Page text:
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Discussion and questions related to the course Race Driving Fundamentals
How close should you clip the apex? I've watched some drivers be spot on the apex and some a little ways off. I know it depends on the corner. I tend to be a spot on driver yet feel I'm taking some speed off the corner for the sake of precision, even with trail braking. I also do sim racing. All in all, with working drills, time trials, learning new tracks, and racing other online racers, about 1.5-3 hours per day. I'm hooked. I think it's the engineer in me that is fascinated. I us Gran Turismo GT (my car is a 911 RSR). In the game you can race against Lewis Hamilton. I can't duplicate his line. I'm back 10 cars by turn 3-4. His car is on rails. It appears he takes a very wide line and at the last minute makes the turn. Unfortunately I can't see the braking and throttle inputs to know what's going on. I also watch Max Verstappen. Two very different lines. Max's line seems to be smoother in the sense that Lewis tends to "whip" around the corner at the last minute. For me, I feel more comfortable taking the shorter, slower line because if I miss-judge the corner I have some room to drift out. Am I off here? I know. It depends. Just recently I've been paying attention to the feeling of resistance in the steering wheel. My thinking is that, when turning, the resistance you feel is the scrubbing the front tires do when they are not aligned with the rear tires. I've been trying to analyze this by purposely holding the wheel loosely and reducing the throttle input and putting in more steering input only when needed to stay on the track thus letting the car determine where it should be pointed. This makes me concentrate more on putting the car in the proper position for the turn to let it do its work instead of me putting in more work on the wheel. This is easy to say, but having the constant awareness of the feeling is hard. I'm trying to come to terms with analytical side (the s/w engineer in me) vs. the feeling/awareness side. I know I'm all over the map here (and rambling)...any observations and and insight would help move me down the line (and up the finish order).
Ok, to start with let's attack your first question: "How close should you clip the apex?" As you have probably guessed, the answer is that it depends! Some corners, generally those where you are compromising your run through them to set yourself up for the next corner(s) you aren't necessarily treating them as a normal apex, in this case, the optimum line may put you nowhere near the physical apex of the corner.
If however, you're talking about a corner where you're trying to use as much of the inside of the corner as possible by trying to "hit the apex" then you want to be as close/all over it as possible. It largely depends on what's on the inside of the corner. In some cases, this might be a smooth curb which makes sense to get on top of by staying tighter. In other cases, there might be an extremely rough curb, or even a hole on the inside that will upset the car.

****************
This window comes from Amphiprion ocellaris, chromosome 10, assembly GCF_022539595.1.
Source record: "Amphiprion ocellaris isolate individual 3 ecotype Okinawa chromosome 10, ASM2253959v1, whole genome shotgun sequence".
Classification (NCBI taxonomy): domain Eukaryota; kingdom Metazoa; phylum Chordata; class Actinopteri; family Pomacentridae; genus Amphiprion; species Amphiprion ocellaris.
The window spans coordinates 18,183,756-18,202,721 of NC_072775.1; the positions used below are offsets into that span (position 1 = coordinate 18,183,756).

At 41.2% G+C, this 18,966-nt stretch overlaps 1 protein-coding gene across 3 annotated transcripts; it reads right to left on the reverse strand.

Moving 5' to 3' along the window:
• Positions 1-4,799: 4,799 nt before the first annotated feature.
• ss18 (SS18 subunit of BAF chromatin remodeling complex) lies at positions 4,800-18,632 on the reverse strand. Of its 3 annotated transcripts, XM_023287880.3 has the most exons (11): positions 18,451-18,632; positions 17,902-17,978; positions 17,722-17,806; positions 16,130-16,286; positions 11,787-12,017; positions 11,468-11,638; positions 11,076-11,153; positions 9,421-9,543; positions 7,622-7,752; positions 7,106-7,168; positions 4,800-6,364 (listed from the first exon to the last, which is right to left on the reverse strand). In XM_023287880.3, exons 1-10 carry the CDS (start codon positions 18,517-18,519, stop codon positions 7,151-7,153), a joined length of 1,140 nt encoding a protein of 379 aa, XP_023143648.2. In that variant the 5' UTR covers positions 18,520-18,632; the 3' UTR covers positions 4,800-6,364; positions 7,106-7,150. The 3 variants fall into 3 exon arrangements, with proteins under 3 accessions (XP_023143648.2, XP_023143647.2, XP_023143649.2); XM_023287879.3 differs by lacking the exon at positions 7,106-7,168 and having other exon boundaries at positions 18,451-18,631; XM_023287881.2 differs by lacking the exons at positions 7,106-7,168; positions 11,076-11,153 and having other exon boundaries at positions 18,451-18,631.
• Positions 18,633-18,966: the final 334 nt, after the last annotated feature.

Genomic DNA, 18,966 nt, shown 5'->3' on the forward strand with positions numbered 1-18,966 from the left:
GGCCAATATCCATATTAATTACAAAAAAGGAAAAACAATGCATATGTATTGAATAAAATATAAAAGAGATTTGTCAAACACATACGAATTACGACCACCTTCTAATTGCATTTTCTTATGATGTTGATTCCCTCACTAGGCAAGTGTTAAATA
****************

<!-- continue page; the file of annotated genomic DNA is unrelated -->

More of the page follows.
Remember, if you have the car loaded up laterally at the apex, the inside tyres won't have a lot of load on them, this often means there are gains to be found by shortening up the track by taking as much of the apex as possbible.
Strange, both his posts default to the same thread, so I can't add to what I said in this one?
I can't recall exactly what I said, but it was similar to Tim's comments.
What I would add is that, from your description, is that you may be aiming for an 'apex' too early in the corner - you may find the later turn in and apex clipping is overall faster. Not least because it 'should' allow you to hold a tighter line and apply the throttle earlier without running wide. On that last, it reads like you're failing to commit to the corner, expecting to mess up, rather than attacking it in confidence that there won't be a problem.
Depends on how many warnings you have gotten from the officials...
Drivers tend to be in one of two categories, those that prefer that the nose of the car goes where they steer it, with very minimal to no understeer. This will result in a car that typically will have a rear end that moves around, and the car rotates on the inside front wheel. These drivers will tend to brake a bit later and turn more aggressively into the corner from a wider line, squaring off the corner. They will start applying throttle once the car has settled and accelerate in a more straighter line. They will usually have a slightly lower Apex speed but a higher exit acceleration rate due to the straighter line that they have taken.
The other type of driver prefers to have the rear end of the car stable, due to this they can struggle to have the rotate into the corner, meaning that they have to brake earlier and scrub off more speed to allow for the front end to grip up and turn the car. Due to this requirement, they will usually have a shallower line into the corner and have some understeer at the apex. They will typically have a higher apex speed but may be slower on the throttle as they have to ensure that they keep the front tyres within the traction circle.
The rare driver is th one that can adjust their driving style to suit both ways of driving a car, and adjust it to suit the corner and track.